Synthetic Biology Lab_UnB

About the lab

The synthetic biology laboratory at the Department of Genetics and Morphology, University of Brasilia, DF, Brazil is currently interested on developing synthetic biology tools to regulate gene expression, and generate mutants that would allow for the investigation of several important biological questions in different organisms. Specifically, our laboratory is interested in using integrase-based genetic switches to investigate gene functionality . We are also using CRISPR-Cas9 suicide system and RNPs to develop multiplex tools to investigate genes related to virulence in Cryptococcus neoformans. https://www.synbiolab

Featured projects (1)

Although C. neoformans is a well-studied organism, there is still a lack of accurate repository of genetic parts for this organism and, therefore, this project aimed to build in silico a database describing marker promoters, terminators and coding sequences of selection, already tested and effective for C. neoformans.

Featured research (4)

As one of synthetic biology's foundations, biocircuits are a strategy of genetic parts assembling to recognize a signal and to produce a desirable output to interfere with a biological function. In this review, we revisited the progress in the biocircuits technology basis and its mandatory elements, such as the characterization and assembly of functional parts. Furthermore, for a successful implementation, the transcriptional control systems are a relevant point, and the computational tools help to predict the best combinations among the biological parts planned to be used to achieve the desirable phenotype. However, many challenges are involved in delivering and stabilizing the synthetic structures. Some research experiences, such as the golden crops, biosensors, and artificial photosynthetic structures, can indicate the positive and limiting aspects of the practice. Finally, we envision that the modulatory structural feature and the possibility of finer gene regulation through biocircuits can contribute to the complex design of synthetic chromosomes aiming to develop plants and algae with new or improved functions.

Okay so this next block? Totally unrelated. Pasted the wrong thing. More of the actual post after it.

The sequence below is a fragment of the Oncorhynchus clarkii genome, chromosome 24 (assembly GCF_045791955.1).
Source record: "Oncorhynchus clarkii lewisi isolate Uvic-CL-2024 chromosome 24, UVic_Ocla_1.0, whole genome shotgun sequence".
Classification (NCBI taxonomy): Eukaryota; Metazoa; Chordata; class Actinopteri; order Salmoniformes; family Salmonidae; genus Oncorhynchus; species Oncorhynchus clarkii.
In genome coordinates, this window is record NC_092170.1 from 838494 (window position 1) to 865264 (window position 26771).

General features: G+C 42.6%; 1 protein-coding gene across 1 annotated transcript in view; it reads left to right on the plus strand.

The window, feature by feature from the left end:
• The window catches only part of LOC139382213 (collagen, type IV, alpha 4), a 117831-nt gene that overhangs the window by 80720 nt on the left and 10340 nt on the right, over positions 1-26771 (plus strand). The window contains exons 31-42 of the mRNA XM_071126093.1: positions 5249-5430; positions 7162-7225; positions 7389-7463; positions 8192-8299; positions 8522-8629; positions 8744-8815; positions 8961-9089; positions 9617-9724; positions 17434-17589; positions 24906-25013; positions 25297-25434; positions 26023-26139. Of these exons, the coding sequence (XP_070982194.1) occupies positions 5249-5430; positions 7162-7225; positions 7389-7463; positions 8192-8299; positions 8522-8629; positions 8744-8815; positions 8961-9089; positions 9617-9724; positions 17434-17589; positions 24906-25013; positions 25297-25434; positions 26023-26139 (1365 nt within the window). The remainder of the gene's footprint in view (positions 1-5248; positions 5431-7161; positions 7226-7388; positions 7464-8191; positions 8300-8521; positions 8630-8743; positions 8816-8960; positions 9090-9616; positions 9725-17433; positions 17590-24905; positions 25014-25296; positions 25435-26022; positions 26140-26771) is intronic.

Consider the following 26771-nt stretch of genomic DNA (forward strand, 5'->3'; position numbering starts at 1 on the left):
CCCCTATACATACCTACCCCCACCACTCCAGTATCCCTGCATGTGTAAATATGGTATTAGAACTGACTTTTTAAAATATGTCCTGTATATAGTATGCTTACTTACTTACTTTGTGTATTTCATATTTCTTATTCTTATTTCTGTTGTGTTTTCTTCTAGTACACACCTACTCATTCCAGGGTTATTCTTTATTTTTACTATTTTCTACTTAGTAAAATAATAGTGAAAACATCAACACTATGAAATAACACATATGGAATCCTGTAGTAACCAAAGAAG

Cryptococcus neoformans is the etiologic agent of cryptococcosis, a lethal worldwide disease. Synthetic biology could contribute to its better understanding through engineering genetic networks. However, its major challenge is the requirement of accessible genetic parts. The database presented here provides 23 biological parts for this organism in Synthetic Biology Open Language.
Synthetic biology is a new area of science that operates at the intersection of engineering and biology and aims to design and synthesize living organisms and systems to perform new or improved functions. This novel biological area is considered of extreme relevance for the development of solutions to global problems. However, its teaching is often inaccessible to students, since many educational resources and methodological procedures are not available for understanding of complex molecular processes. On the other hand, digital fabrication tools, which allow the creation of 3D objects, are increasingly used for educational purposes, and several computational structures of molecular components commonly used in synthetic biology processes are deposited in open databases. Therefore, we hypothesize that the creation of biomolecular structures models by handling 3D physical objects using computer-assisted design (CAD) and additive fabrication based on 3D printing could help professors in synthetic biology teaching. In this sense, the present work describes the design and 3D print of the molecular models of the first synthetic genetic circuit, the toggle switch, which can be freely downloaded and used by teachers to facilitate the training of STEM students in synthetic biology.